It’s amazing how often “luck” comes up when people find out I started Smart Bear.
“You’re lucky to have your own business. I hate my boss.”
“You’re lucky your business is still doing okay in this recession.”
“You’re lucky that you sold your business.”
You’d think they’d be impressed with the hours I put in, with the ideas I had, with the way I handled customers, and with the stress of bootstrapping.
But no, success is “lucky.”
It feels dismissive, perhaps even insulting: It wasn’t you, it was luck. Your decisions weren’t important, your ideas weren’t special; you’re lucky. Anyone could have done the same; time and chance happeneth to them all.
It’s easy to be indignant and dismissive right back:
So when I quit my job and worked 60 hours a week with no pay for years and finally clawed my way out, that was luck?
So when I invented a unique product and built it from scratch and people liked it, that was luck?
So when I cultivated relationships with customers and truly listened to their needs, that was luck?
So when I had the chance to sell my company at a fair price and negotiated a deal that put more money in the pockets of my employees than any other job would have, that was luck?
These retorts are fair, and they demonstrate that it’s not just luck, but if I’m being honest I have to admit that luck still played its part.
Yes I cultivated relationships with customers, but wasn’t it lucky that the customers showed up in the first place? Yes, they found me through my Google Ad, but wasn’t it lucky that I started Smart Bear right when AdWords were new and cheap, when everyone used Google but AdWords weren’t saturated with garbage? Yes, I chose effective, brief marketing messages, but wasn’t it lucky that I had a mentor who had already taught me how to do that?
In fact, I can pick any decision in the history of Smart Bear and the same rhetorical pattern appears. My conclusion: Luck and choice are inextricably linked.
Specifically: Good luck and bad luck are constantly swirling around you. How you use it is not luck.
With successes I always find this decision/luck/decision/luck pattern. But what about failures? At Smart Bear, lots of marketing and advertising attempts flopped. Ads in certain magazines bombed. (I’m withholding names; print media is having a rough enough time as it is.) In some cases I spent many thousands of dollars — which at the time was a significant percentage of revenues — on ads that didn’t net a single sale.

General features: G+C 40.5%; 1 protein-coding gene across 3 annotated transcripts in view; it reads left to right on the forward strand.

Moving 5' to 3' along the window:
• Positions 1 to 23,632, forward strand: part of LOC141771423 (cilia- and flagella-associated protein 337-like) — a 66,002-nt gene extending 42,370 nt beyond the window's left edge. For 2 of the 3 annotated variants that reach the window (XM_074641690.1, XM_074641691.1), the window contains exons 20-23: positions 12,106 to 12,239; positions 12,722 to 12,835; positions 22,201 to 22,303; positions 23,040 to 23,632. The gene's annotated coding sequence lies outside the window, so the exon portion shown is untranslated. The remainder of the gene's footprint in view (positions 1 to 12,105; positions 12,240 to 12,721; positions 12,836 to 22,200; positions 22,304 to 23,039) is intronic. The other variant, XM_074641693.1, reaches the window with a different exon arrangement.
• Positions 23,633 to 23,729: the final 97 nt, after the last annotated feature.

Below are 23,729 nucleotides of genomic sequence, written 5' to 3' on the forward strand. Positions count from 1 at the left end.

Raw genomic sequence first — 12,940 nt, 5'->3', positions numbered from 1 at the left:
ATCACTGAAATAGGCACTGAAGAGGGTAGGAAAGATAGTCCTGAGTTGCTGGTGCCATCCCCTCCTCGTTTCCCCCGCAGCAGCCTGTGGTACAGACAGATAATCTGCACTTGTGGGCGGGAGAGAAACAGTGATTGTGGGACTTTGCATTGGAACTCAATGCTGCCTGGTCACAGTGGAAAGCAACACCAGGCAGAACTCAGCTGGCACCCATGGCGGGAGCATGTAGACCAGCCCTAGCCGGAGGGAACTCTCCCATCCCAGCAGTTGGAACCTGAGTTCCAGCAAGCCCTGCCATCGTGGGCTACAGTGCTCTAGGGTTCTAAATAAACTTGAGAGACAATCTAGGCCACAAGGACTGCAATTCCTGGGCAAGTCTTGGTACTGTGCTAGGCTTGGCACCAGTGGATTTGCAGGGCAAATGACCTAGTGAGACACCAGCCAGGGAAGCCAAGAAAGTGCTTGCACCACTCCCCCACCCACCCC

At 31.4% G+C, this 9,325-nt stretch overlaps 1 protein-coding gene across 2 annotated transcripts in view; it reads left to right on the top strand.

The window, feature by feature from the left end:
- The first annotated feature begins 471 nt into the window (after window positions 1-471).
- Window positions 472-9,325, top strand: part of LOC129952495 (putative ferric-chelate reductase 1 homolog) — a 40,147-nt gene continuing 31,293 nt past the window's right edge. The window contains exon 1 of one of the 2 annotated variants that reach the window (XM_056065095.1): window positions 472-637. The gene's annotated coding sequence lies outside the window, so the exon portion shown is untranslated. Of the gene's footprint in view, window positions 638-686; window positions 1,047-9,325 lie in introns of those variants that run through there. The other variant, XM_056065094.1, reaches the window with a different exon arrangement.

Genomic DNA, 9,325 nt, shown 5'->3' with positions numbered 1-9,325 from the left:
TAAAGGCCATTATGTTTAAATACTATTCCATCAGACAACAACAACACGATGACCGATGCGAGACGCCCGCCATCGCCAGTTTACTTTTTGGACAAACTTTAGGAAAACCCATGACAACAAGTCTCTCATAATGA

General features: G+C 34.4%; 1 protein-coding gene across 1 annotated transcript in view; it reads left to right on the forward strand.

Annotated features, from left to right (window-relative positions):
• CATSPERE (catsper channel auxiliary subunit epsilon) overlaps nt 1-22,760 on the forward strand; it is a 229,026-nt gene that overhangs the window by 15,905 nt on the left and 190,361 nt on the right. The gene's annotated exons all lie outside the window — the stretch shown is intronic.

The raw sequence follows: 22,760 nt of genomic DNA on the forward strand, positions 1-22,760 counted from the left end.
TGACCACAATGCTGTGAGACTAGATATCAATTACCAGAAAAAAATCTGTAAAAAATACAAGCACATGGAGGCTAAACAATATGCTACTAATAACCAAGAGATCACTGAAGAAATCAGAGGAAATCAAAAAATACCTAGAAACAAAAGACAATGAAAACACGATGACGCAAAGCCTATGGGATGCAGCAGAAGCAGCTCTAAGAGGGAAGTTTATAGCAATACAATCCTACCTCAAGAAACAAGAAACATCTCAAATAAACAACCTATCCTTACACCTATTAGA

Ads that utterly fail in one magazine when they worked in another — that’s bad luck. The choice to cancel some ads and not others is not luck. In fact, ensuring that we could measure the efficacy of individual print ads was also a choice. Had we not done this, we wouldn’t have been able to distinguish success from failure, and then indeed our destiny would be controlled by luck alone.
Overall success in business doesn’t mean you “got lucky,” it means you used luck, taking advantage of the good, identifying and cancelling the bad.
“Luck” rarely comes up when I’m talking to other entrepreneurs. They’re interested in stories and tips and how things work. They want to know how to think, not how to copy. The wrong question is: “What inspired that idea?” The right question is: “How did you know when an idea was right?” Or even more specific: “How does one know whether a print ad is working?”
Your best bet for success is to treat all your decisions as empirical tests. Confidence and experimentation are not contradictory. Try anything, measure everything, and follow what works, even if that means changing everything.
Then maybe you can be lucky too. :-)
What do you think about the role of “luck?” Am I giving myself too much credit? Join the conversation and leave a comment!